It creates a high like marijuana and it was available in stores until this past Saturday.
K2 is a blend of herbs that's been banned in Missouri.
But unlike marijuana, which is easy to identify, enforcing the new law against K2 may be more difficult.
"The interest behind it was that it was a legal form in some people's mind of marijuana," Jefferson City Police spokesperson Doug Shoemaker said.
But unlike the leafy plant, these herbs have a chemical sprayed on them that creates the high.
"So while marijuana is something that can be tested for, I don't think it can translate into the field testing kit that works on the synthetic spray that's put on the K2," Columbia Police spokesperson Jessie Haden said.
There are different types of sprays on different packages of herbal incenses.
Local businesses said the same thing and pointed to a substance similar to K2 called Happy Fun Time herbal incense. It is sprayed with a type synthetic spray that is still legal.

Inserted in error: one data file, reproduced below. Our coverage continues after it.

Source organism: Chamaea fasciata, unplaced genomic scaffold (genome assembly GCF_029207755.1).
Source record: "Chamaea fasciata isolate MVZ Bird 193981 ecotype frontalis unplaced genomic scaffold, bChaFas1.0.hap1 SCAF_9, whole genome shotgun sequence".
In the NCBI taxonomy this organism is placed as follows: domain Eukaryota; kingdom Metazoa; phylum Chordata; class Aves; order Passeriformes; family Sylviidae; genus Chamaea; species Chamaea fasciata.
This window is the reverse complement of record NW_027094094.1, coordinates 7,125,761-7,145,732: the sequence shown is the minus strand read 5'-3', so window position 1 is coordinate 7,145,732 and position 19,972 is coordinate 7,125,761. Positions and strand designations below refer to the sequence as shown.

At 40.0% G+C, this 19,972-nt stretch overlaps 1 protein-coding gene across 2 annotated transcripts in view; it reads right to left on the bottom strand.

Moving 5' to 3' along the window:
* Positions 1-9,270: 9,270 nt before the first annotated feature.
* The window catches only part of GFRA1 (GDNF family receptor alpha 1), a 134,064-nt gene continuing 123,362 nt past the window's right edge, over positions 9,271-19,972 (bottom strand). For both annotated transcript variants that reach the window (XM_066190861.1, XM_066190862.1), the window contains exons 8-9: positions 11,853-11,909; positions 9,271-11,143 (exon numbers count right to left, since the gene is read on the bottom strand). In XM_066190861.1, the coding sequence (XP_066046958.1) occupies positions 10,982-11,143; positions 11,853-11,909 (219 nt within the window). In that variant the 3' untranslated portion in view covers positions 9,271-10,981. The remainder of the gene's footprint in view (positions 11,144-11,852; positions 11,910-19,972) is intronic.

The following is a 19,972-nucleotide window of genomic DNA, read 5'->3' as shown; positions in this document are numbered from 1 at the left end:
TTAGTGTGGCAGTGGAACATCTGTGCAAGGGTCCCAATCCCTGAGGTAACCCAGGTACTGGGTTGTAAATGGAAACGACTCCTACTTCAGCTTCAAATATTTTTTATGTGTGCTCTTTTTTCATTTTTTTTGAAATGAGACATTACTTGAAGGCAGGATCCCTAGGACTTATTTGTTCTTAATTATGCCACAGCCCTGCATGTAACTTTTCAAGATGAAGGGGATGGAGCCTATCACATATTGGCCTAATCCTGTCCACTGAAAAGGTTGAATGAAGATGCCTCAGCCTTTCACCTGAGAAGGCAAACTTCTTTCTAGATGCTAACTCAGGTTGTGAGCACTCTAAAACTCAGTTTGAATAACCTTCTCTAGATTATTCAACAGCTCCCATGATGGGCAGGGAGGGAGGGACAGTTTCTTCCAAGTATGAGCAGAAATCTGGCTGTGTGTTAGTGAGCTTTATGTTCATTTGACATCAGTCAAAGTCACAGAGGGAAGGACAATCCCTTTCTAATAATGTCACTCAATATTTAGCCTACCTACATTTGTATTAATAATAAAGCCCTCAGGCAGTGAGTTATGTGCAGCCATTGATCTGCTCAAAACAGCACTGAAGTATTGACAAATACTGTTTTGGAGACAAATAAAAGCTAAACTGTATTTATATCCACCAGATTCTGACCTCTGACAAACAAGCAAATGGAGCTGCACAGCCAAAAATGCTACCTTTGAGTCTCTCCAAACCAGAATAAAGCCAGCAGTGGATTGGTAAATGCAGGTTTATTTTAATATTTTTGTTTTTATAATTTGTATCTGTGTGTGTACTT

"The law was written so specifically that it outlawed that particular substance that was being sprayed on the plant material. So what people are saying now who want to continue selling something similar is that if we take that same substance and don't use that spray that's been outlawed, but spray something else different on it, now they have a legal product to sell," Haden said.
Haden said that officers will do their best to enforce this law, but it's not going to be easy. She said they'll likely only investigate a violation of the law if they get a complaint about someone using or selling K2.